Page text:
Ever heard of a fish with three tails? The Pacific tripletail or berrugate (Lobotes pacificus) is found in bays, brackish, muddy estuaries, and lower reaches of large rivers. Its name comes from the large and rounded dorsal and anal fins that extend almost to its tail, giving it the appearance of having three tails. Although not as popular as a billfish or roosterfish, tripletails are a still nice treat appreciated by sportfishers around the world. In Costa Rica, this species can sometimes be caught with hook and line on beaches close to river mouths.

Another place to find tripletails is around floating objects far out to sea, leading some people to call them “buoy fish.” Juvenile tripletails are sometimes found in flotsam – lying on their sides at the surface,  they may appear like a floating leaf. A widespread species that can be found all the way from Southern California to Peru, the Pacific tripletail can be commonly seen floating near or under logs in the Sierpe River and the Osa Peninsula.

If you ask to stop by a floating log on your boat ride to Casa Roja, it is likely that you will find a juvenile pacific tripletail, like our Casa Roja team did. We stopped to pick up a drifting plastic container that was unfortunately floating in the ocean, and surprise! We found a Pacific tripletail inside! But what are these fish doing there, just hanging out? Turns out that the Berrugates are trying to imitate leaves to camouflage themselves from the small fish, shrimp, and crabs they like to have for lunch. These small animals also happen to be attracted to drifting objects, and berrugates just wait for the opportunity to snap them up. This individual shown in the top photo measured about 12 inches (30 cm), and while the species usually looks darker, it has the ability to change color, similar to many fish species, and in this case looked pale white. We retrieved the plastic and released the fish to be on its way.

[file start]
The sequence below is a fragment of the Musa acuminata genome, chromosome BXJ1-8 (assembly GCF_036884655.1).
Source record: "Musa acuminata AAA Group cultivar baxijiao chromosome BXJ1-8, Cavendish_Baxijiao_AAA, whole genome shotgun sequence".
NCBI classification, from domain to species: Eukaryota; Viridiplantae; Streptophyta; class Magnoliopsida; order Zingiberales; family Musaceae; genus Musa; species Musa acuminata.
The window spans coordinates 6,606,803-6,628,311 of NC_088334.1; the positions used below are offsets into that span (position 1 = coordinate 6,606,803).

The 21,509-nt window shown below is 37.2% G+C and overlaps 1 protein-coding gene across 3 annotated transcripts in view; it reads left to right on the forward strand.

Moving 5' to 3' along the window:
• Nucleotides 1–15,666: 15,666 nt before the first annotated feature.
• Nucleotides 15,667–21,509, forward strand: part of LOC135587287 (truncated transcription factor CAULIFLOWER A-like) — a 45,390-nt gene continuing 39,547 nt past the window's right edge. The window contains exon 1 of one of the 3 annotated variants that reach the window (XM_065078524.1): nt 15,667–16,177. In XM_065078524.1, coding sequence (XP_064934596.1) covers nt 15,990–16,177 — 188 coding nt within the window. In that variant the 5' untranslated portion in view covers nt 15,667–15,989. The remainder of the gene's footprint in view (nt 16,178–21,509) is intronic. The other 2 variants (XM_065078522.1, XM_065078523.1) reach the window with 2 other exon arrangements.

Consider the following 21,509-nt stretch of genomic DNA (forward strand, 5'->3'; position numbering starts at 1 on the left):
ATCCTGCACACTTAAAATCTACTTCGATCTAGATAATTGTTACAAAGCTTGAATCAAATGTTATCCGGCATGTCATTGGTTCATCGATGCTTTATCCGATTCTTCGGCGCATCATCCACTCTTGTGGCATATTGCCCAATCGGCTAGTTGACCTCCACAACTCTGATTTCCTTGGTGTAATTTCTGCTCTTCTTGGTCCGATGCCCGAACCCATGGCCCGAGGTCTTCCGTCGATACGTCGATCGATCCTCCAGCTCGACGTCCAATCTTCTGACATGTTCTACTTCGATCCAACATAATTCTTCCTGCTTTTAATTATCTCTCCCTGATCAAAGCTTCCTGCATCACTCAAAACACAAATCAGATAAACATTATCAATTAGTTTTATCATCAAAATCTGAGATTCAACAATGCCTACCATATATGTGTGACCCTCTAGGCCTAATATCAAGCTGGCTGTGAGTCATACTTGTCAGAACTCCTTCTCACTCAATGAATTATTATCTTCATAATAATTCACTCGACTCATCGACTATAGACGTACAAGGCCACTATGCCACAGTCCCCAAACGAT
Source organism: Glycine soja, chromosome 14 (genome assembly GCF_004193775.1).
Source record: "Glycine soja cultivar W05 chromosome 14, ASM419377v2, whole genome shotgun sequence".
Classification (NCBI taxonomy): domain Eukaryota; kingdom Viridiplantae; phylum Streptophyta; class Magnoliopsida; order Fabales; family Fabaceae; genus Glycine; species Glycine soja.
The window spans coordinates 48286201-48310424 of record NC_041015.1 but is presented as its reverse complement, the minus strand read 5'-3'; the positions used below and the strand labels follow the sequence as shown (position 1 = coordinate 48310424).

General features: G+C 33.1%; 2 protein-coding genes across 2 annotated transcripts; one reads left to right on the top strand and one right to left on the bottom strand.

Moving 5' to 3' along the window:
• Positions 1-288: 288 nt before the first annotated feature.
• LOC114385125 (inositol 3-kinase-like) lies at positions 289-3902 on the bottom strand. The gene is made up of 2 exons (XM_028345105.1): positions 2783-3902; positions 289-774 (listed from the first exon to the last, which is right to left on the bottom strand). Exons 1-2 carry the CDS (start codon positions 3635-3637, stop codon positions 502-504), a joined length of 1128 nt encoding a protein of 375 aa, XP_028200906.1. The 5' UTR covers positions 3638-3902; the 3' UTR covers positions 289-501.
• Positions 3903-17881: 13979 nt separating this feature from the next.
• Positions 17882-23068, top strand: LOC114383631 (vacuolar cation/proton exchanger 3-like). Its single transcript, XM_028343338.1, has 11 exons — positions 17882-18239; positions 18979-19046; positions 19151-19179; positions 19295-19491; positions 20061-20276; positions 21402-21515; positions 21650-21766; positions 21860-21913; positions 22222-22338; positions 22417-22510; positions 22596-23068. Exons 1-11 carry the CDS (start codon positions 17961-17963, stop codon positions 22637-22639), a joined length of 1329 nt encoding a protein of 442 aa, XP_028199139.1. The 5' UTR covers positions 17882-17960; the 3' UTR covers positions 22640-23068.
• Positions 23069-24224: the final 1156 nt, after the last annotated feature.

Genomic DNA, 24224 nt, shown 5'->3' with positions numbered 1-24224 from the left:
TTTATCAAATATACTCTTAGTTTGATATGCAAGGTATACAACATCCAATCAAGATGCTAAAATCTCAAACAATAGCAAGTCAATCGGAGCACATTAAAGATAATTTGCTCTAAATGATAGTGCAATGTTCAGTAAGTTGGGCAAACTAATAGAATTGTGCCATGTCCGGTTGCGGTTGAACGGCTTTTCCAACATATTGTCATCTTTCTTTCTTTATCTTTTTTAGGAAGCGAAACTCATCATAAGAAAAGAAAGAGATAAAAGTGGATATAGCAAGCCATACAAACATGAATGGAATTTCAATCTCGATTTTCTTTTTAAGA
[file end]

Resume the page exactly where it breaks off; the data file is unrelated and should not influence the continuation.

There are two species of tripletails. The other is Lobotes surinamensis, which can be found in tropical and subtropical regions of the Atlantic, Indian and West Pacific oceans. Some scientists suspect that the Pacific tripletail may not be a separate species, just an Eastern Pacific sub-population of L. surinamensis. In several countries, the tripletail is sold at markets fresh, frozen or salted, and it is also a target of sportfishing. Don’t let its lounging at the surface fool you – this fish can strike quickly and may surprise you with its powerful lunges when hooked. Large adults, which can grow up to 110 cm and weigh 15 kg, are often caught in deeper waters, near reefs or shipwrecks. So chances are, if you live on the East Coast of the United States, or have travelled to the islands of Indonesia, you may have bumped into a tripletail, or even cast a line for this well-finned fish.